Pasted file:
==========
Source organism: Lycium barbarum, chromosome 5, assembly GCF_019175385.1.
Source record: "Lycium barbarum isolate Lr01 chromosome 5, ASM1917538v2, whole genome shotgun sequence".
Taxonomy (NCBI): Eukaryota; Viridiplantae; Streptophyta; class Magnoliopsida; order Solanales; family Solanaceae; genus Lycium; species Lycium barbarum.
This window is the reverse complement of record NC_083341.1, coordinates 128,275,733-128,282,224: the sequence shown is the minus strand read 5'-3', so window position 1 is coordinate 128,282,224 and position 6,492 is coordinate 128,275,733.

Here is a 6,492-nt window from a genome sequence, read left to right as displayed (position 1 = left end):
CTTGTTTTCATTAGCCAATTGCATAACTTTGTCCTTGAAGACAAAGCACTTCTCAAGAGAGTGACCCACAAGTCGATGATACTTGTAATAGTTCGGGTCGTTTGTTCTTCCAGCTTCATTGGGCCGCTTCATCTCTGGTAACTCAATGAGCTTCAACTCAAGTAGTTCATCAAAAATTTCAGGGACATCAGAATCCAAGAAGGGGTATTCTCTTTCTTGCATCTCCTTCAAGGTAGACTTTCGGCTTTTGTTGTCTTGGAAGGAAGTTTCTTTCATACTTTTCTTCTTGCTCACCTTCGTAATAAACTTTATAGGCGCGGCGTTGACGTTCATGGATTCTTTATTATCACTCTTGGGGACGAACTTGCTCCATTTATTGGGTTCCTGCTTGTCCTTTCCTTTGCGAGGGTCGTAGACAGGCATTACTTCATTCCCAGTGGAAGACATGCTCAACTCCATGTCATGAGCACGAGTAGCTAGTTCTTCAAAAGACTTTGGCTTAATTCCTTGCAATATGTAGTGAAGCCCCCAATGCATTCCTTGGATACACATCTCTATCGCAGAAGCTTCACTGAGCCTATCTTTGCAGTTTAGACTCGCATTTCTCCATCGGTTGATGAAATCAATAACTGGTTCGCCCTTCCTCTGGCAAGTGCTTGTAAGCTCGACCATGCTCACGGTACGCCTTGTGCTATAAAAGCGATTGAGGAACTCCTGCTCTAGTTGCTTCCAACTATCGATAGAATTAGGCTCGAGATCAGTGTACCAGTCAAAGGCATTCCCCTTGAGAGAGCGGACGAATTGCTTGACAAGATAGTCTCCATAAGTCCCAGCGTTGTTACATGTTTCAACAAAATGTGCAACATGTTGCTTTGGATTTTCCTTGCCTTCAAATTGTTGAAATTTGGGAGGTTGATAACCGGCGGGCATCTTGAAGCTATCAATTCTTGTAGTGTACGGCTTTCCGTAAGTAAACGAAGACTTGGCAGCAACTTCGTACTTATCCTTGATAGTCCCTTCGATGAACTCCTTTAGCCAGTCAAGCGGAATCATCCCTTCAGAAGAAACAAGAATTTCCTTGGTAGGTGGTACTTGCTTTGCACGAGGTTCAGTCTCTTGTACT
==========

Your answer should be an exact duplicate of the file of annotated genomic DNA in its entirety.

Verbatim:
Source organism: Lycium barbarum, chromosome 5, assembly GCF_019175385.1.
Source record: "Lycium barbarum isolate Lr01 chromosome 5, ASM1917538v2, whole genome shotgun sequence".
Taxonomy (NCBI): Eukaryota; Viridiplantae; Streptophyta; class Magnoliopsida; order Solanales; family Solanaceae; genus Lycium; species Lycium barbarum.
This window is the reverse complement of record NC_083341.1, coordinates 128,275,733-128,282,224: the sequence shown is the minus strand read 5'-3', so window position 1 is coordinate 128,282,224 and position 6,492 is coordinate 128,275,733.

Here is a 6,492-nt window from a genome sequence, read left to right as displayed (position 1 = left end):
CTTGTTTTCATTAGCCAATTGCATAACTTTGTCCTTGAAGACAAAGCACTTCTCAAGAGAGTGACCCACAAGTCGATGATACTTGTAATAGTTCGGGTCGTTTGTTCTTCCAGCTTCATTGGGCCGCTTCATCTCTGGTAACTCAATGAGCTTCAACTCAAGTAGTTCATCAAAAATTTCAGGGACATCAGAATCCAAGAAGGGGTATTCTCTTTCTTGCATCTCCTTCAAGGTAGACTTTCGGCTTTTGTTGTCTTGGAAGGAAGTTTCTTTCATACTTTTCTTCTTGCTCACCTTCGTAATAAACTTTATAGGCGCGGCGTTGACGTTCATGGATTCTTTATTATCACTCTTGGGGACGAACTTGCTCCATTTATTGGGTTCCTGCTTGTCCTTTCCTTTGCGAGGGTCGTAGACAGGCATTACTTCATTCCCAGTGGAAGACATGCTCAACTCCATGTCATGAGCACGAGTAGCTAGTTCTTCAAAAGACTTTGGCTTAATTCCTTGCAATATGTAGTGAAGCCCCCAATGCATTCCTTGGATACACATCTCTATCGCAGAAGCTTCACTGAGCCTATCTTTGCAGTTTAGACTCGCATTTCTCCATCGGTTGATGAAATCAATAACTGGTTCGCCCTTCCTCTGGCAAGTGCTTGTAAGCTCGACCATGCTCACGGTACGCCTTGTGCTATAAAAGCGATTGAGGAACTCCTGCTCTAGTTGCTTCCAACTATCGATAGAATTAGGCTCGAGATCAGTGTACCAGTCAAAGGCATTCCCCTTGAGAGAGCGGACGAATTGCTTGACAAGATAGTCTCCATAAGTCCCAGCGTTGTTACATGTTTCAACAAAATGTGCAACATGTTGCTTTGGATTTTCCTTGCCTTCAAATTGTTGAAATTTGGGAGGTTGATAACCGGCGGGCATCTTGAAGCTATCAATTCTTGTAGTGTACGGCTTTCCGTAAGTAAACGAAGACTTGGCAGCAACTTCGTACTTATCCTTGATAGTCCCTTCGATGAACTCCTTTAGCCAGTCAAGCGGAATCATCCCTTCAGAAGAAACAAGAATTTCCTTGGTAGGTGGTACTTGCTTTGCACGAGGTTCAGTCTCTTGTACT